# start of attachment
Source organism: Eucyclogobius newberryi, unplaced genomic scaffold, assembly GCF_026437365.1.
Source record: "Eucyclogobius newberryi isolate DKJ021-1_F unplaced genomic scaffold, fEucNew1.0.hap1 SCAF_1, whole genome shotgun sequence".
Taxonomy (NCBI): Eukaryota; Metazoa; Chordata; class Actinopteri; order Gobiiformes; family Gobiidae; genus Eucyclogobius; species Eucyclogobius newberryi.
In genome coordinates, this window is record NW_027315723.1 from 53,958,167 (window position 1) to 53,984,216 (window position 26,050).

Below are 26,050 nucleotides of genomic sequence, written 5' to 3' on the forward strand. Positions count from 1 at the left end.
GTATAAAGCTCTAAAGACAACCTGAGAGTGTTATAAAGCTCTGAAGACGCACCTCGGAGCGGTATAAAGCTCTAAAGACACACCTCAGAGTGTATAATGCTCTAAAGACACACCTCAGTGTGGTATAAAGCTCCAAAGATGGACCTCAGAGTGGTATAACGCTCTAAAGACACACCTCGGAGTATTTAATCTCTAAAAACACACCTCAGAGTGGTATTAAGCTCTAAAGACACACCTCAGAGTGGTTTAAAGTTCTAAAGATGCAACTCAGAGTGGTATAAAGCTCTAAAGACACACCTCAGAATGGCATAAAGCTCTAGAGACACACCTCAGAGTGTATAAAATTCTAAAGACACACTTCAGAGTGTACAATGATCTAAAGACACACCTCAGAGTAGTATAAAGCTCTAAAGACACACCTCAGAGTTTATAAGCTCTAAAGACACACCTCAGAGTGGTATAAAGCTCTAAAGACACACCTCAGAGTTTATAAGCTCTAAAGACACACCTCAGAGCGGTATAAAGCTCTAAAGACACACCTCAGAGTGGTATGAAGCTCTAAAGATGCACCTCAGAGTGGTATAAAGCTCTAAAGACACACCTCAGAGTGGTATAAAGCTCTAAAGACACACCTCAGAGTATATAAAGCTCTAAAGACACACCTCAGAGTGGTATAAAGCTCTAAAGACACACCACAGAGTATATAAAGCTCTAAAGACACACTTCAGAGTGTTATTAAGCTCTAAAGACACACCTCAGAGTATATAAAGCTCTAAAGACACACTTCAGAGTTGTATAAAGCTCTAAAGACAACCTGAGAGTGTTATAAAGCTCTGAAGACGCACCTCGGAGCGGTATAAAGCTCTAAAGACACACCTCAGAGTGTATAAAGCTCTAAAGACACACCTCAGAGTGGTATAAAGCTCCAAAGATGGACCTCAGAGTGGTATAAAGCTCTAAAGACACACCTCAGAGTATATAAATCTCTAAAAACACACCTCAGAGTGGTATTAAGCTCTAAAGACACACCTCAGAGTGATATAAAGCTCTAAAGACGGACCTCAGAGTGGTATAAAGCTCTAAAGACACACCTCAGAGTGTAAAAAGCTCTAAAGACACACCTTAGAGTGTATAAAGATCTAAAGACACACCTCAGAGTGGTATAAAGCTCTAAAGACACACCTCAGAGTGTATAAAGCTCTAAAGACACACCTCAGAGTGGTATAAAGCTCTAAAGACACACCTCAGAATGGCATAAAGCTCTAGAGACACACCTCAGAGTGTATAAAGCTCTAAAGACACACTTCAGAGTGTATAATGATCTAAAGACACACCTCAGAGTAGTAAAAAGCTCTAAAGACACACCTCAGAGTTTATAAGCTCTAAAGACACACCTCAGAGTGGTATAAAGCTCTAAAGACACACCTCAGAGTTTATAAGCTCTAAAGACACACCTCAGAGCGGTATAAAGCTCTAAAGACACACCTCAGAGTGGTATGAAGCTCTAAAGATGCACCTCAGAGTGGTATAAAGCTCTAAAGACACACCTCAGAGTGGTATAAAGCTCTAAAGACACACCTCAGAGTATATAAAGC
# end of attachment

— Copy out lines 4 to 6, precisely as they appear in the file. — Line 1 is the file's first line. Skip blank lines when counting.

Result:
In genome coordinates, this window is record NW_027315723.1 from 53,958,167 (window position 1) to 53,984,216 (window position 26,050).

Below are 26,050 nucleotides of genomic sequence, written 5' to 3' on the forward strand. Positions count from 1 at the left end.
GTATAAAGCTCTAAAGACAACCTGAGAGTGTTATAAAGCTCTGAAGACGCACCTCGGAGCGGTATAAAGCTCTAAAGACACACCTCAGAGTGTATAATGCTCTAAAGACACACCTCAGTGTGGTATAAAGCTCCAAAGATGGACCTCAGAGTGGTATAACGCTCTAAAGACACACCTCGGAGTATTTAATCTCTAAAAACACACCTCAGAGTGGTATTAAGCTCTAAAGACACACCTCAGAGTGGTTTAAAGTTCTAAAGATGCAACTCAGAGTGGTATAAAGCTCTAAAGACACACCTCAGAATGGCATAAAGCTCTAGAGACACACCTCAGAGTGTATAAAATTCTAAAGACACACTTCAGAGTGTACAATGATCTAAAGACACACCTCAGAGTAGTATAAAGCTCTAAAGACACACCTCAGAGTTTATAAGCTCTAAAGACACACCTCAGAGTGGTATAAAGCTCTAAAGACACACCTCAGAGTTTATAAGCTCTAAAGACACACCTCAGAGCGGTATAAAGCTCTAAAGACACACCTCAGAGTGGTATGAAGCTCTAAAGATGCACCTCAGAGTGGTATAAAGCTCTAAAGACACACCTCAGAGTGGTATAAAGCTCTAAAGACACACCTCAGAGTATATAAAGCTCTAAAGACACACCTCAGAGTGGTATAAAGCTCTAAAGACACACCACAGAGTATATAAAGCTCTAAAGACACACTTCAGAGTGTTATTAAGCTCTAAAGACACACCTCAGAGTATATAAAGCTCTAAAGACACACTTCAGAGTTGTATAAAGCTCTAAAGACAACCTGAGAGTGTTATAAAGCTCTGAAGACGCACCTCGGAGCGGTATAAAGCTCTAAAGACACACCTCAGAGTGTATAAAGCTCTAAAGACACACCTCAGAGTGGTATAAAGCTCCAAAGATGGACCTCAGAGTGGTATAAAGCTCTAAAGACACACCTCAGAGTATATAAATCTCTAAAAACACACCTCAGAGTGGTATTAAGCTCTAAAGACACACCTCAGAGTGATATAAAGCTCTAAAGACGGACCTCAGAGTGGTATAAAGCTCTAAAGACACACCTCAGAGTGTAAAAAGCTCTAAAGACACACCTTAGAGTGTATAAAGATCTAAAGACACACCTCAGAGTGGTATAAAGCTCTAAAGACACACCTCAGAGTGTATAAAGCTCTAAAGACACACCTCAGAGTGGTATAAAGCTCTAAAGACACACCTCAGAATGGCATAAAGCTCTAGAGACACACCTCAGAGTGTATAAAGCTCTAAAGACACACTTCAGAGTGTATAATGATCTAAAGACACACCTCAGAGTAGTAAAAAGCTCTAAAGACACACCTCAGAGTTTATAAGCTCTAAAGACACACCTCAGAGTGGTATAAAGCTCTAAAGACACACCTCAGAGTTTATAAGCTCTAAAGACACACCTCAGAGCGGTATAAAGCTCTAAAGACACACCTCAGAGTGGTATGAAGCTCTAAAGATGCACCTCAGAGTGGTATAAAGCTCTAAAGACACACCTCAGAGTGGTATAAAGCTCTAAAGACACACCTCAGAGTATATAAAGC